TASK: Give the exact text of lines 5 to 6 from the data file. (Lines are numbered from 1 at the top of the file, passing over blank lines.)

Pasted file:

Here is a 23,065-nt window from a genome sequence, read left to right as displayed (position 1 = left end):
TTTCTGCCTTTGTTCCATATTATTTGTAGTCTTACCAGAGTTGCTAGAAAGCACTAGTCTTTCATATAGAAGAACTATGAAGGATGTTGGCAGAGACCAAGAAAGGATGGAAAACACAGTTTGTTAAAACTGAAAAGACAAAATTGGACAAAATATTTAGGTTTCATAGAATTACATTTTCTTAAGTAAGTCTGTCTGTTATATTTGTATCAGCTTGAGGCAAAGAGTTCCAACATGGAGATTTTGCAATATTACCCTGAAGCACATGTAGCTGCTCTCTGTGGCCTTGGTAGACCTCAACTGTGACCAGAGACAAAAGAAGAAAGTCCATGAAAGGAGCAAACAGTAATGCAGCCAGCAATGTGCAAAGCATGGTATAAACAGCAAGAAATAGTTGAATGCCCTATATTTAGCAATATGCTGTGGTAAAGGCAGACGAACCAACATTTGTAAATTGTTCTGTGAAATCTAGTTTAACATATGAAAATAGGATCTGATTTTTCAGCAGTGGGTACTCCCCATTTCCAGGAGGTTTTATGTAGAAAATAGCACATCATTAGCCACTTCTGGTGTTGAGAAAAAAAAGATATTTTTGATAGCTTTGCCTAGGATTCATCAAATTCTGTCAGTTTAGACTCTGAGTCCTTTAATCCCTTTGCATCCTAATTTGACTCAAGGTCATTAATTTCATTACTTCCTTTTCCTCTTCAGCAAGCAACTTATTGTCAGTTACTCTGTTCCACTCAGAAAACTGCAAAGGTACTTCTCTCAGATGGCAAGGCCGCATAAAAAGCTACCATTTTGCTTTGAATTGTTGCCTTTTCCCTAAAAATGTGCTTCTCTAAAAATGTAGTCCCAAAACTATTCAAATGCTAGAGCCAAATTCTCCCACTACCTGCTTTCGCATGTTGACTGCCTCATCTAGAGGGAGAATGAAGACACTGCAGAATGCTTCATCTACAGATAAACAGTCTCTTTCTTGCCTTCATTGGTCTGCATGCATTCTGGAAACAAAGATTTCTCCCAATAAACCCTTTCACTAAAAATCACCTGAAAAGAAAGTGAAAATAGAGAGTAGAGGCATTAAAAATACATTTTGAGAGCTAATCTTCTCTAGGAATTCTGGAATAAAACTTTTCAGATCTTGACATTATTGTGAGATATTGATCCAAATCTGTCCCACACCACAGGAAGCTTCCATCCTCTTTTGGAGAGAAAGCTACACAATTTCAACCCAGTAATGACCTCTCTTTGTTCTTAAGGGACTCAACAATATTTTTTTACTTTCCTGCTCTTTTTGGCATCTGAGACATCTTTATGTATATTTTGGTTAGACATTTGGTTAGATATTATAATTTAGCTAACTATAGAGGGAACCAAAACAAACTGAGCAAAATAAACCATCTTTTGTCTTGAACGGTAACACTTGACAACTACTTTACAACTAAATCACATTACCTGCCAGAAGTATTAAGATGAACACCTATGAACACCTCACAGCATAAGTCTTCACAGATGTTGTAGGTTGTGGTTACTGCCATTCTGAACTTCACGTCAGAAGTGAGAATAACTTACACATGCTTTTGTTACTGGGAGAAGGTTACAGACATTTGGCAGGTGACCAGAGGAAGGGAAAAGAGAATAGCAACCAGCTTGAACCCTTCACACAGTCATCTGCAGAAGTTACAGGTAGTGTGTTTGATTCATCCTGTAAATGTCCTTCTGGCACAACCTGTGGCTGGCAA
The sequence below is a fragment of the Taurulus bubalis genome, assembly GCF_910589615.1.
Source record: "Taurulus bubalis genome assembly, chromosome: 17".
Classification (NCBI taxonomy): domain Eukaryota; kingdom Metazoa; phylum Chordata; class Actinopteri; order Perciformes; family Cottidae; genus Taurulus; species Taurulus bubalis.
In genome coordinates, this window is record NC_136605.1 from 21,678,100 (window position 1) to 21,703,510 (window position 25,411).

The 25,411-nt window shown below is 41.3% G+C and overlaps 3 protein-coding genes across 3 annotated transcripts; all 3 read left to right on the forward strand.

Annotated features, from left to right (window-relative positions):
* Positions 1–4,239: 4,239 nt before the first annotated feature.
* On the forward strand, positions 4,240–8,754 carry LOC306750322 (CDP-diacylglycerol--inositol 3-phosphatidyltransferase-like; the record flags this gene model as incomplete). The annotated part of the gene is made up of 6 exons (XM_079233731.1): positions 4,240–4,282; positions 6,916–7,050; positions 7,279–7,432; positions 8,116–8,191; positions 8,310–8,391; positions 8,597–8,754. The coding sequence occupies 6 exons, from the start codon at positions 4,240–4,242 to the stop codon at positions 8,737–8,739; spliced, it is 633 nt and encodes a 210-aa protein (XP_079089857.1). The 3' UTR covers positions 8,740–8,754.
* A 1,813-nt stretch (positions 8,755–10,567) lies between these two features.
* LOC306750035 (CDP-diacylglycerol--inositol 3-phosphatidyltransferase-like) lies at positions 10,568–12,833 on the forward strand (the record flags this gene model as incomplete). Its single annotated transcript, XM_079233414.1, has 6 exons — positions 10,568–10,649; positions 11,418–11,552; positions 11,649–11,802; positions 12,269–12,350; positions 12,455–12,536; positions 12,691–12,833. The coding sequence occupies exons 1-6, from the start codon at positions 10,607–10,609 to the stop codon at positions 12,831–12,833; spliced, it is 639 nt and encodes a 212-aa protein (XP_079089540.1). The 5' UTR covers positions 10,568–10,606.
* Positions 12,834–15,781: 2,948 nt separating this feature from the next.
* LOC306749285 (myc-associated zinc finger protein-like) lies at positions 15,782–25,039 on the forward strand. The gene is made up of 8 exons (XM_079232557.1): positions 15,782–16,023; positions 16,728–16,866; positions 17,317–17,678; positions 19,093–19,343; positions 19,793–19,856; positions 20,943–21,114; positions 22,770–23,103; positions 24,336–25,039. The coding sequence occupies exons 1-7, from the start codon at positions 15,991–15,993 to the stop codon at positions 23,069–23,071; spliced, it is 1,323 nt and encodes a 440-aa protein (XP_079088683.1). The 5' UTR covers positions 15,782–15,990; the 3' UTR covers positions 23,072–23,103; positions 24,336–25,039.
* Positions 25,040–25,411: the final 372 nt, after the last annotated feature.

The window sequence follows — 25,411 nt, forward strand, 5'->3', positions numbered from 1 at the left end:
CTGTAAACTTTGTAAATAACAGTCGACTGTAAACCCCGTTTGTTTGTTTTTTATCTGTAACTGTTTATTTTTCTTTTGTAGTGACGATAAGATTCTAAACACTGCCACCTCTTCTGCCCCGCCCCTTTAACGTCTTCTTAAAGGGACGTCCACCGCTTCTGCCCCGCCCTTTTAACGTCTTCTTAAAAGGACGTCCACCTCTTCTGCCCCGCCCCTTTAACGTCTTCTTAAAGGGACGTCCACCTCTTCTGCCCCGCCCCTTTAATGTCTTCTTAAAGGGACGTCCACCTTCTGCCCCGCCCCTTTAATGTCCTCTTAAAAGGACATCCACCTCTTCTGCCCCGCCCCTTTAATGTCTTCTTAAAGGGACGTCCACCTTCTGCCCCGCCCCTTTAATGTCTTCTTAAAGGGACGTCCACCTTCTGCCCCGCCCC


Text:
Classification (NCBI taxonomy): domain Eukaryota; kingdom Metazoa; phylum Chordata; class Actinopteri; order Perciformes; family Cottidae; genus Taurulus; species Taurulus bubalis.
In genome coordinates, this window is record NC_136605.1 from 21,678,100 (window position 1) to 21,703,510 (window position 25,411).